National Geographic announced Tuesday that it is officially recognizing the body of water surrounding the Antarctic as the Earth’s fifth ocean: the Southern Ocean.
The change marks the first time in over a century that the organization has redrawn the world’s oceanic maps, which have historically only included four: the Atlantic, Pacific, Indian and Arctic Oceans.
“The Southern Ocean has long been recognized by scientists, but because there was never agreement internationally, we never officially recognized it,” National Geographic Society geographer Alex Tait told the magazine.
“It’s sort of geographic nerdiness in some ways,” Tait said. “We’ve always labeled it, but we labeled it slightly differently [than other oceans]. This change was taking the last step and saying we want to recognize it because of its ecological separation.”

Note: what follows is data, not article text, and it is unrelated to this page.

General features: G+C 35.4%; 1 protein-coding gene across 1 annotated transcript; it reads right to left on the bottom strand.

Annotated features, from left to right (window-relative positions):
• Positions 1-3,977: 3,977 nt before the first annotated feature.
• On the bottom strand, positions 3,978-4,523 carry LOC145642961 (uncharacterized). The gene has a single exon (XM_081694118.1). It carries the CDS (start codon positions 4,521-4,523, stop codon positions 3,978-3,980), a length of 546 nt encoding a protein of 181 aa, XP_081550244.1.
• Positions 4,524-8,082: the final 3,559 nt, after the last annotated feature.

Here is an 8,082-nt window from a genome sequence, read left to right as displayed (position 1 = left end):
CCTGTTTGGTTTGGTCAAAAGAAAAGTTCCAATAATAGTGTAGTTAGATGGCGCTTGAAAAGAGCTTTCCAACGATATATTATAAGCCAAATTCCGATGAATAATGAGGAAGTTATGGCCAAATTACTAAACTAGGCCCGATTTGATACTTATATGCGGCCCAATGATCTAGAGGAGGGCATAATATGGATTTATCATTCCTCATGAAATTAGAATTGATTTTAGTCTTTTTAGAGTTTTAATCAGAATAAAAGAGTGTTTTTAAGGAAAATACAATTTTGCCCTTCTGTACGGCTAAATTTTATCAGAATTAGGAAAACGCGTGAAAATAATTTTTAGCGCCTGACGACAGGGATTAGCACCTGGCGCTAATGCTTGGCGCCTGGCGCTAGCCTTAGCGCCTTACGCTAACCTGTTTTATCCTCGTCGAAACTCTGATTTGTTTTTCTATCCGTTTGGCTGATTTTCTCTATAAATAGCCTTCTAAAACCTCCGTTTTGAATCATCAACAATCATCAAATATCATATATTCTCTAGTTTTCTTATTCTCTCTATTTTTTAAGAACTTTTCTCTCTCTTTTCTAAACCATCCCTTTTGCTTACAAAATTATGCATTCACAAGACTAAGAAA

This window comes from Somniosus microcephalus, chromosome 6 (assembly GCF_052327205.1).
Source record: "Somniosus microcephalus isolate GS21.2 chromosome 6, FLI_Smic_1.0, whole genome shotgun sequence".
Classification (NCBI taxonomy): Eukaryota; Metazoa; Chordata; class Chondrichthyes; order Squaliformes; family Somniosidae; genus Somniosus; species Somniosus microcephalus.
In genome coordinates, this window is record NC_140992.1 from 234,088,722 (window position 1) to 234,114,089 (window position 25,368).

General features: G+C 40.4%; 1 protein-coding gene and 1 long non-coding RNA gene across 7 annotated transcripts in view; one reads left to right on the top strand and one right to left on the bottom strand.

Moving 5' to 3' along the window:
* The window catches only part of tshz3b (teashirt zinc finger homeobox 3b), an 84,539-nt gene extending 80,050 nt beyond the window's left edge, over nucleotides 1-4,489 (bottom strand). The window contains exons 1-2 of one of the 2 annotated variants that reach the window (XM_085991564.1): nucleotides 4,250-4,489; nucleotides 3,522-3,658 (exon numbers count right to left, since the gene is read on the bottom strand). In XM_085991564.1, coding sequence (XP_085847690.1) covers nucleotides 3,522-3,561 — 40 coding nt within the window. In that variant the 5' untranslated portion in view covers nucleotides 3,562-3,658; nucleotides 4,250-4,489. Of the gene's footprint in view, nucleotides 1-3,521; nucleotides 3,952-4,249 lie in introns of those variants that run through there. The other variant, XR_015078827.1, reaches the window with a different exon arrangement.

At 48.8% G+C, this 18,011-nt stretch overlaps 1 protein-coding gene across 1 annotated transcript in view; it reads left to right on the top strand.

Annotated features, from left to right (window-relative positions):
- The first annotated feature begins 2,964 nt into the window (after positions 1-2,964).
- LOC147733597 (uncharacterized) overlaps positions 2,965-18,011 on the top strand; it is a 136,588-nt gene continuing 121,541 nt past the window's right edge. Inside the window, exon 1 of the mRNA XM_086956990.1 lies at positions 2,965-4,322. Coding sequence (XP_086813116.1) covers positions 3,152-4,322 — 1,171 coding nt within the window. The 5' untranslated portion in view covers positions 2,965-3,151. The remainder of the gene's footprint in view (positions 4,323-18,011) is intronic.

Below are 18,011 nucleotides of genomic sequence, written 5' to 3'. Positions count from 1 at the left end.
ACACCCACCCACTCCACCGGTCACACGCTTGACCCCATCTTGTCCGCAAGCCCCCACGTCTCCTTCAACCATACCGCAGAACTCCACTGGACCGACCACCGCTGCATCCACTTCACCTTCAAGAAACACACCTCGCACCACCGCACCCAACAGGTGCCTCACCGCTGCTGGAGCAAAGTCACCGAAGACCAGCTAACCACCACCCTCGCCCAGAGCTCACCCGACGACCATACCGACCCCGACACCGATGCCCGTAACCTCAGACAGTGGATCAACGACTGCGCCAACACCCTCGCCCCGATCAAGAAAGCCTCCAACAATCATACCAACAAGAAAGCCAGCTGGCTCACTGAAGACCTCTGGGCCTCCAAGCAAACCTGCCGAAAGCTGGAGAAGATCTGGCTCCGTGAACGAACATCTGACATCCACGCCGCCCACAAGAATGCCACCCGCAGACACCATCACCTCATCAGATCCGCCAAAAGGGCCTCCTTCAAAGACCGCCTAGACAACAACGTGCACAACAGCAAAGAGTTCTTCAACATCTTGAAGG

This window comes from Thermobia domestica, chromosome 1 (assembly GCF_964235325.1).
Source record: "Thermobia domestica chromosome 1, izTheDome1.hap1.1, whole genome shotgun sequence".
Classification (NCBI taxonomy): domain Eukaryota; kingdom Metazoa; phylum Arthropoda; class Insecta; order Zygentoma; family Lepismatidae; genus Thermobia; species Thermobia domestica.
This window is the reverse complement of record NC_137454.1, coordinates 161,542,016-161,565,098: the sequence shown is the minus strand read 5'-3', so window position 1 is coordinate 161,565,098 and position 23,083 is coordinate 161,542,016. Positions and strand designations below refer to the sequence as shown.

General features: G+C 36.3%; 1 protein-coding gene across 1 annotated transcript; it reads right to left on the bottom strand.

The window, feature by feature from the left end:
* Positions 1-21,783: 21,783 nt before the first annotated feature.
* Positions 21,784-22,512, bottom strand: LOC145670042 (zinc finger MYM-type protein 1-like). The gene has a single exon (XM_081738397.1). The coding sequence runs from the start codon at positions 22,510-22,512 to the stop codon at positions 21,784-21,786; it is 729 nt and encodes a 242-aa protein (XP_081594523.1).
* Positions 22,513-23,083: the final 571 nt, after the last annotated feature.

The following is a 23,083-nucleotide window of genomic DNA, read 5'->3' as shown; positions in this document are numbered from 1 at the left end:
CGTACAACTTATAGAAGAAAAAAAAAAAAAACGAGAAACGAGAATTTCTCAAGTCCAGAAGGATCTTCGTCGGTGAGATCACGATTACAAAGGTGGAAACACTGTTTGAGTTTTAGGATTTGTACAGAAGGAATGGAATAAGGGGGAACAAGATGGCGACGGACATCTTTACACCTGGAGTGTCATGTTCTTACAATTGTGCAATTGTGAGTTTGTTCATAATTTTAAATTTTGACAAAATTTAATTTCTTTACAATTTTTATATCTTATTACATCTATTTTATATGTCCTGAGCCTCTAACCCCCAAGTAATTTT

The Southern Ocean stretches from Antarctica’s coastline to 60 degrees south latitude, excluding the Drake Passage and the Scotia Sea, according to the National Geographic. The newest body of water makes it the second-smallest, after the Arctic.